© 2010 Steven Wong

Friends, friends and even more friends

When you’re a career nomad like I am, you tend to up sticks and move around with some sort of regular frequency. While this might be good for your own life experiences, it tends to be a bit of a downer for your career (assuming you’re not in the relocations business) and it definitely wreaks havoc on your personal relationships.

Of course there will be a few friends you meet along the way who you keep for life, and obviously your family is your family, regardless of where you are in the world. But by and large, the people career nomads regularly hang out with at any given point in time aren’t going to be the same people they hang out with the year or two after.

Now, I generally don’t have problems making friends (witness the 1366 friends on Facebook), so it’s not something that’s really weighed on my mind before. I understand this is what happens when you decide to move away from the people who you spend most of your time with. It’s not usually something you want to happen, but it just does.

You move to a new place, make some new friends, then you move on to the next place, while hanging on to a few of those friends who really mean something to you. Lather, rinse, repeat. It’s the nature of the beast.

But this year, I’ve come to the conclusion that I’ve made it more and more difficult for myself to have really good, close friends. I know this comes with the territory, but I think I’ve compounded the problem with two main factors – the time between moves and the places I’ve chosen to live in.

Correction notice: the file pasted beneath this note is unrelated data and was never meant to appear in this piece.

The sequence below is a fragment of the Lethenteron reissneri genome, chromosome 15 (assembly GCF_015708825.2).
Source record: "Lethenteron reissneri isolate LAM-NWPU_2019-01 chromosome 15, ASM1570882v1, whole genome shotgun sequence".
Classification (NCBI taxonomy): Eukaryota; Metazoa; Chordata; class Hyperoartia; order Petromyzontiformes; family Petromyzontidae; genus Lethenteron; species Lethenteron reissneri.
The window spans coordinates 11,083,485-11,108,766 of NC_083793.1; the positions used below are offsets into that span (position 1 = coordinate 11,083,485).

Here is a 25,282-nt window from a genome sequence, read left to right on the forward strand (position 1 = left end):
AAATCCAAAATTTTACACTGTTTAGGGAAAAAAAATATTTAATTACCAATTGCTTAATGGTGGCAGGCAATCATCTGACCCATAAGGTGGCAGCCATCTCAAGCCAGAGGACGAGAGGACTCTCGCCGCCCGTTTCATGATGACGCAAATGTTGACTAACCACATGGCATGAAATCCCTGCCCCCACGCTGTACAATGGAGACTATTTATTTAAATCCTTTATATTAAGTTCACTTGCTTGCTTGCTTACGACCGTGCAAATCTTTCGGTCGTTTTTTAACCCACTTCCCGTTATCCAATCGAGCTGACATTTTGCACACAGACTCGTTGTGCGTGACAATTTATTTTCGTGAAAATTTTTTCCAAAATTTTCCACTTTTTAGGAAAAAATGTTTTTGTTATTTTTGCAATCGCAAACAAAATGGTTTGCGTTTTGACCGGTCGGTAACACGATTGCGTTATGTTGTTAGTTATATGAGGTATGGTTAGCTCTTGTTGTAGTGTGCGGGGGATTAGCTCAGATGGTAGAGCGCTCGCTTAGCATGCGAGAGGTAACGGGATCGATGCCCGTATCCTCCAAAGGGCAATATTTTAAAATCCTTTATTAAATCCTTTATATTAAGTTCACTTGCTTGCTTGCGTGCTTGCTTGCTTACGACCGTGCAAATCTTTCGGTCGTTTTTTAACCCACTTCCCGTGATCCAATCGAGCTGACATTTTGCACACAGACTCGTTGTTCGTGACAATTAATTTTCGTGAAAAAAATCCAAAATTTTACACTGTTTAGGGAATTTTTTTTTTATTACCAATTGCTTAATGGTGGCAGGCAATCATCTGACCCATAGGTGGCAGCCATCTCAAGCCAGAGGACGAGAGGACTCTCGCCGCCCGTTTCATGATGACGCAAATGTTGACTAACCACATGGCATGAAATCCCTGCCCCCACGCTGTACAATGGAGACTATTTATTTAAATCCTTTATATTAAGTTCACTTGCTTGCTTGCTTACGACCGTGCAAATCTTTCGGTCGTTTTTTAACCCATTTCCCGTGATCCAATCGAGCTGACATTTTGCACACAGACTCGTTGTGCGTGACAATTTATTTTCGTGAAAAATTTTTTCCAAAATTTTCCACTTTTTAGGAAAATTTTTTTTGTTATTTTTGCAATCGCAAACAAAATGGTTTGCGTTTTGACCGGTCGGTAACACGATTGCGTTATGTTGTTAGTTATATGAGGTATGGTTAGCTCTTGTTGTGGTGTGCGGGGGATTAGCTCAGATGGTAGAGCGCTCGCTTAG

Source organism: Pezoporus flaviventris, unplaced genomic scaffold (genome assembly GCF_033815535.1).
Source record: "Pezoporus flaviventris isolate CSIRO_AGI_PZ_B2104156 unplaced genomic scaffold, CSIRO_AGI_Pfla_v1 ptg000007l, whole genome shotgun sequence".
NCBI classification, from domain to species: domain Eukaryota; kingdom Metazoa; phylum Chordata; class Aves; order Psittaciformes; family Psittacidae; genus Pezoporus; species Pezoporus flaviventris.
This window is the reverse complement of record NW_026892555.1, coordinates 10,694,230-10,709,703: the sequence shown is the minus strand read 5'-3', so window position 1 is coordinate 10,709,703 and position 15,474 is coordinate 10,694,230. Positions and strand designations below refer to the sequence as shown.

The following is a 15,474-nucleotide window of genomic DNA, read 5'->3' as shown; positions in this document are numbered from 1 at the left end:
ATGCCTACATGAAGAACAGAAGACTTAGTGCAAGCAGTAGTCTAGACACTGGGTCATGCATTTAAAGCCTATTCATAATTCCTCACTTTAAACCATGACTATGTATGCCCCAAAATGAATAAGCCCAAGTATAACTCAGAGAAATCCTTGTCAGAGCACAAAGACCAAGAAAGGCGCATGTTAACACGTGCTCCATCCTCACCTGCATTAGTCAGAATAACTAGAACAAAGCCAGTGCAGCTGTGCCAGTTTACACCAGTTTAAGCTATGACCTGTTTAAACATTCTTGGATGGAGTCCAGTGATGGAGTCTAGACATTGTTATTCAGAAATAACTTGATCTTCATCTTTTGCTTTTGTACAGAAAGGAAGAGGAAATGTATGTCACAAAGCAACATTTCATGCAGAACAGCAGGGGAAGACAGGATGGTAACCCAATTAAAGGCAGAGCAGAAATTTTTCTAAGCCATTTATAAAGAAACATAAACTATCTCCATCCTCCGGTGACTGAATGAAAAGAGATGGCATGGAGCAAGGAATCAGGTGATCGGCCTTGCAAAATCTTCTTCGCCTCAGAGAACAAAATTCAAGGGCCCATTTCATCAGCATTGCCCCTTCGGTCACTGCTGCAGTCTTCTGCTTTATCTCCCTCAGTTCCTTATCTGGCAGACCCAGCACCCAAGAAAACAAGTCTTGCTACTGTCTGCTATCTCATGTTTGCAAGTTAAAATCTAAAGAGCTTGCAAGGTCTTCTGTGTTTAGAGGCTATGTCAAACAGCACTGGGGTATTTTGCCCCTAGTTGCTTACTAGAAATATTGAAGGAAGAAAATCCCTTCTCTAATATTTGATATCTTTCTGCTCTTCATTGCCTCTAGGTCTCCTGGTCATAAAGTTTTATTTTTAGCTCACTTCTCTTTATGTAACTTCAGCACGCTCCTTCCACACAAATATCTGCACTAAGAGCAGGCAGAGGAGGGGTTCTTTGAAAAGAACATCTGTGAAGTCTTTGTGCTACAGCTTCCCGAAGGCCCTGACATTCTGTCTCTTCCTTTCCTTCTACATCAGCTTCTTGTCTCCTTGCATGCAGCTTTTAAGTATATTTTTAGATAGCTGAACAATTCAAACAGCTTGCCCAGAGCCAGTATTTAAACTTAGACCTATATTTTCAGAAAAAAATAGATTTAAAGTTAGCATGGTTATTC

The first one is easy to figure out – I’m spending less time in each new place I move to, and thus not able to keep the same friends and develop those friendships over a longer period of time. The solution is equally obvious – stay longer in each place! Sometimes that’s not under your control (work contract length, work visa validity, etc.), but it’s something you can work on.

The second is a bit tougher… because you don’t know what a place is like until you get there. You don’t know how the people are, or what they’re like, or even who you’ll meet.

Aachen, Germany? Really nice, quaint little town, full of families and university students. Great place to live and to settle down. The friends I made there tended to be 50/50 Germans and expatriates, and many of them still live and work there, or at least not too far away in Eindhoven, Cologne or Düsseldorf.

London? Fantastic city that attracts visitors and expats from all around the world… especially Australians, who seem to make living in London a rite of passage. The friends I made there were mostly expats with a few Brits sprinkled in, but I hardly met anyone who was a real Londoner. Still, a lot of people there like it so much, they do end up staying for a while.

Beijing? Well, maybe it’s what I do and where I go, but the friends I have here are almost 100% international people. And worse yet, none are here for the long-term. Everyone seems to be coming here for really short periods of time, just to learn Mandarin. 3 months, 6 months, maybe even a year. But I can count on one hand the number of friends I’ve had here for more than a year. Doesn’t make birthdays or holidays any easier.

And that’s the bottom line really. Maybe I’ve just put myself in a situation where I’m constantly having to make new friends. But I can’t see a solution to this except one that caused it in the first place – another move!